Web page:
Skip to comments.Post-Ky., S.D. takes GOP’s center stage
Posted on 02/24/2004 12:56:34 PM PST by KQQL
Republicans are reeling after the Democrats special-election victory last week in Kentucky, but they are gearing up for another big fight, in South Dakota.
With three months to go until the June 1 special election, Republican state Sen. Larry Diedrich, the GOPs candidate to replace Bill Janklow (R), has been making fundraising visits to House Republicans and the House Republican Conference office.
His opponent is Democratic attorney Stephanie Herseth, and the National Republican Congressional Committee (NRCC) has begun asking House members to help Diedrich add to his war chest.
NRCC spokesman Carl Forti said fundraising efforts will likely parallel those in the Kentucky race. There, Republican state Sen. Alice Forgy Kerr raised twice as much as Democrat Ben Chandler, although she ultimately lost the race.
Diedrich said he has raised nearly $300,000 in the three weeks since the state Republican Party chose him as the candidate. Some of this money has come from the NRCC and Hill lawmakers. He said he does not know who has given the money, or exactly how much. With the Kentucky race over, House members and the national committee would now focus more on his race, he said.
Last week, Diedrich traveled to Washington to meet Republican members and garner additional support. He was pleased with his reception, saying, The commitment has been, You tell us what you want.
He intends to return to Washington this month to continue campaigning and raising money.
Herseth has similarly had no problem raising money on Capitol Hill. House Minority Leader Nancy Pelosis leadership political action committee, PAC to the Future, has made two contributions of $5,000 each.
Senate Minority Leader Thomas Daschle (D-S.D.), who also faces South Dakota voters this year, has contributed $2,000, and Rep. Bob Matsui (D-Calif.), chairman of the Democratic Congressional Campaign Committee (DCCC), gave Herseth $1,000.
Herseth has raised nearly $700,000 so far, spokesman Russ Levsen said. Herseth has not received any firm commitments from House members to campaign with her in the state, Levsen said, but he added that he wouldnt be surprised if members join her on the trail.
Herseth had been in contact with the DCCC, he said, and there has been more of a focus on the South Dakota race in the past week.
DCCC spokeswoman Kori Bernards declined to specify how much money the party has raised for the South Dakota election but said, Were going to be very competitive.
Bernards said the committee would most likely use a strategy similar to the one that helped Chandler win in Kentucky a combination of television ads designed to highlight the strength of the candidate and get-out-the-vote efforts that tap into anti-Bush sentiment.
Theres definitely a strong feeling that the countrys not going in the right direction, Bernards said. That feeling was helpful in mobilizing the party base and swing voters in Kentucky. Kerr had tied her campaign to Bushs popularity, using him in television ads and saying the two had similar stands on many issues.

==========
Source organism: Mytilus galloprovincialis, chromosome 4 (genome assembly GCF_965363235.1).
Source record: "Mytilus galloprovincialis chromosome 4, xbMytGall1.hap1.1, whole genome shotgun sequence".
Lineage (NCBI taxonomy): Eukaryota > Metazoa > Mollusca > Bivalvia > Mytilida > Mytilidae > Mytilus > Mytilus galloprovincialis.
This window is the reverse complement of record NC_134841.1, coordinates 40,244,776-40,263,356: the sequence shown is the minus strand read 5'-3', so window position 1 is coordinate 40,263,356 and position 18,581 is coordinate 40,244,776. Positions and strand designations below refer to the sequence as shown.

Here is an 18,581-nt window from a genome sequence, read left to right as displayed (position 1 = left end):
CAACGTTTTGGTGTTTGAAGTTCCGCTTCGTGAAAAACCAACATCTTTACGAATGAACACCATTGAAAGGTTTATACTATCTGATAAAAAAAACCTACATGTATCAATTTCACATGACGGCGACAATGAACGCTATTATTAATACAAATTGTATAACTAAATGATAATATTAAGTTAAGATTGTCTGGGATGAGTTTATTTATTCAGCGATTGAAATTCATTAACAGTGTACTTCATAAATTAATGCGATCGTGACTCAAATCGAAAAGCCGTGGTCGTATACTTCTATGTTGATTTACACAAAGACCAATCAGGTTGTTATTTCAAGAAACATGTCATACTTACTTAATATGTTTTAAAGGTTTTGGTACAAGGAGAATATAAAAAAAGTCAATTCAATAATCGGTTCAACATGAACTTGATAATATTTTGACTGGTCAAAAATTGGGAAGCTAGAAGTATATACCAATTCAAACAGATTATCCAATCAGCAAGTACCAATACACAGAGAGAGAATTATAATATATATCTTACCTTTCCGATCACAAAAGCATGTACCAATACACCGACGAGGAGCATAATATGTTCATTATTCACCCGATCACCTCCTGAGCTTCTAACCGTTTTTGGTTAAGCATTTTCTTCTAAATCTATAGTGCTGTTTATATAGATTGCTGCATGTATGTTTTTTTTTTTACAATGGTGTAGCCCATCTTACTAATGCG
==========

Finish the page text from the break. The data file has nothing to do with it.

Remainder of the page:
Forti blamed Kerrs defeat partly on Chandlers fiscally conservative message, which drew Republicans to his cause, and on the Democrats tremendous name ID.
Chandler served in state government for 12 years, both as an auditor and attorney general. His grandfather, A.B. Happy Chandler, was a well-known politician who served twice as governor and once in the Senate.
More recently, the Democrat ran unsuccessfully for governor against then-Rep. Ernie Fletcher (R-Ky.). The special election was held to fill Fletchers seat.
It was hard to catch up, Forti said. Were not going to have that problem in South Dakota.
This is Herseths second run for the at-large seat. The Democrat, who comes from an established political family in South Dakota, lost her 2002 bid against Janklow.
Janklow won the race with 53 percent of the vote, eclipsing Herseth by nearly 27,000 votes. The first-term congressman, who formerly served as governor, resigned from his House seat after being convicted in a traffic accident that killed a motorcyclist. Janklow is serving 100 days in prison.
TRANSLATION: "We really want all of the readers reading this to think that the GOP hasn't really got anything going for itself and that the massive victories including Bush in 2000, and the MID-Season elections heavily favoring GOP except for Louisiana are nothing and that the GOP is going down down down. Believe it believe it we can make a difference, after this is objective reporting!!!"
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It is likely that Herseth's support is far softer than Chandler's.
Like I said, I hope I'm wrong. This situation sounds exactly like KY to me. Albent Larry has much more time to get his message out. We'll see.
That doesn't mean he was particularly popular -- nor unpopular either. Janklow is known to butt heads with anything that moves. Not the warm, fuzzy type. The new vs. old comparison with Herseth didn't help him either.
She is obviously a very dynamic campaigner.
That is true, and Diedrich is certainly the underdog.
How old is Diedrich? Is he a high-energy guy who can compete with her on the stump?
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